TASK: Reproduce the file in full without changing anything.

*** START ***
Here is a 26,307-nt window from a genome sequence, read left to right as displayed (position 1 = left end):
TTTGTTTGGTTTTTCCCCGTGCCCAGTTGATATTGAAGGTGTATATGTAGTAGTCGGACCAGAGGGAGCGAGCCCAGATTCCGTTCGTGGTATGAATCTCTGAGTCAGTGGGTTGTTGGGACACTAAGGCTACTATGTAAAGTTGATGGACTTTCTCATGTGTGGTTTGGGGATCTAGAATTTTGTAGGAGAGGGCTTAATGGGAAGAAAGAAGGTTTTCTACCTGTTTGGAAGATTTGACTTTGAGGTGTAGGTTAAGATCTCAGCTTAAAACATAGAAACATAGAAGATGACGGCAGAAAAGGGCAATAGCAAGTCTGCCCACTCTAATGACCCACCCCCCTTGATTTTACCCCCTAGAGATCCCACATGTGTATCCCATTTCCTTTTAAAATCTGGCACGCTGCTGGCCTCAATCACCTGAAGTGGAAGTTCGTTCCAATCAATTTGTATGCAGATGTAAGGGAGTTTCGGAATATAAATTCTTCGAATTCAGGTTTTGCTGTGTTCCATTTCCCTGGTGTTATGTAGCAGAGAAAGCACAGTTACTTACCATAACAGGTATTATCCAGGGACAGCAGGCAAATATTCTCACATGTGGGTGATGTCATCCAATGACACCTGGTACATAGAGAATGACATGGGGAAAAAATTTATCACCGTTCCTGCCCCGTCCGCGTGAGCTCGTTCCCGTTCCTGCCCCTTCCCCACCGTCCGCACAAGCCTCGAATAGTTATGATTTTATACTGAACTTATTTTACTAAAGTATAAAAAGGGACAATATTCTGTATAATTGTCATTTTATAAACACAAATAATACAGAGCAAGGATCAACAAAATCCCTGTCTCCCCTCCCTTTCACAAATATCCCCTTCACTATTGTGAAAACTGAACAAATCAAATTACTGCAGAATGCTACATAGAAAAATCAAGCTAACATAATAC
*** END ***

Here is a 26,307-nt window from a genome sequence, read left to right as displayed (position 1 = left end):
TTTGTTTGGTTTTTCCCCGTGCCCAGTTGATATTGAAGGTGTATATGTAGTAGTCGGACCAGAGGGAGCGAGCCCAGATTCCGTTCGTGGTATGAATCTCTGAGTCAGTGGGTTGTTGGGACACTAAGGCTACTATGTAAAGTTGATGGACTTTCTCATGTGTGGTTTGGGGATCTAGAATTTTGTAGGAGAGGGCTTAATGGGAAGAAAGAAGGTTTTCTACCTGTTTGGAAGATTTGACTTTGAGGTGTAGGTTAAGATCTCAGCTTAAAACATAGAAACATAGAAGATGACGGCAGAAAAGGGCAATAGCAAGTCTGCCCACTCTAATGACCCACCCCCCTTGATTTTACCCCCTAGAGATCCCACATGTGTATCCCATTTCCTTTTAAAATCTGGCACGCTGCTGGCCTCAATCACCTGAAGTGGAAGTTCGTTCCAATCAATTTGTATGCAGATGTAAGGGAGTTTCGGAATATAAATTCTTCGAATTCAGGTTTTGCTGTGTTCCATTTCCCTGGTGTTATGTAGCAGAGAAAGCACAGTTACTTACCATAACAGGTATTATCCAGGGACAGCAGGCAAATATTCTCACATGTGGGTGATGTCATCCAATGACACCTGGTACATAGAGAATGACATGGGGAAAAAATTTATCACCGTTCCTGCCCCGTCCGCGTGAGCTCGTTCCCGTTCCTGCCCCTTCCCCACCGTCCGCACAAGCCTCGAATAGTTATGATTTTATACTGAACTTATTTTACTAAAGTATAAAAAGGGACAATATTCTGTATAATTGTCATTTTATAAACACAAATAATACAGAGCAAGGATCAACAAAATCCCTGTCTCCCCTCCCTTTCACAAATATCCCCTTCACTATTGTGAAAACTGAACAAATCAAATTACTGCAGAATGCTACATAGAAAAATCAAGCTAACATAATAC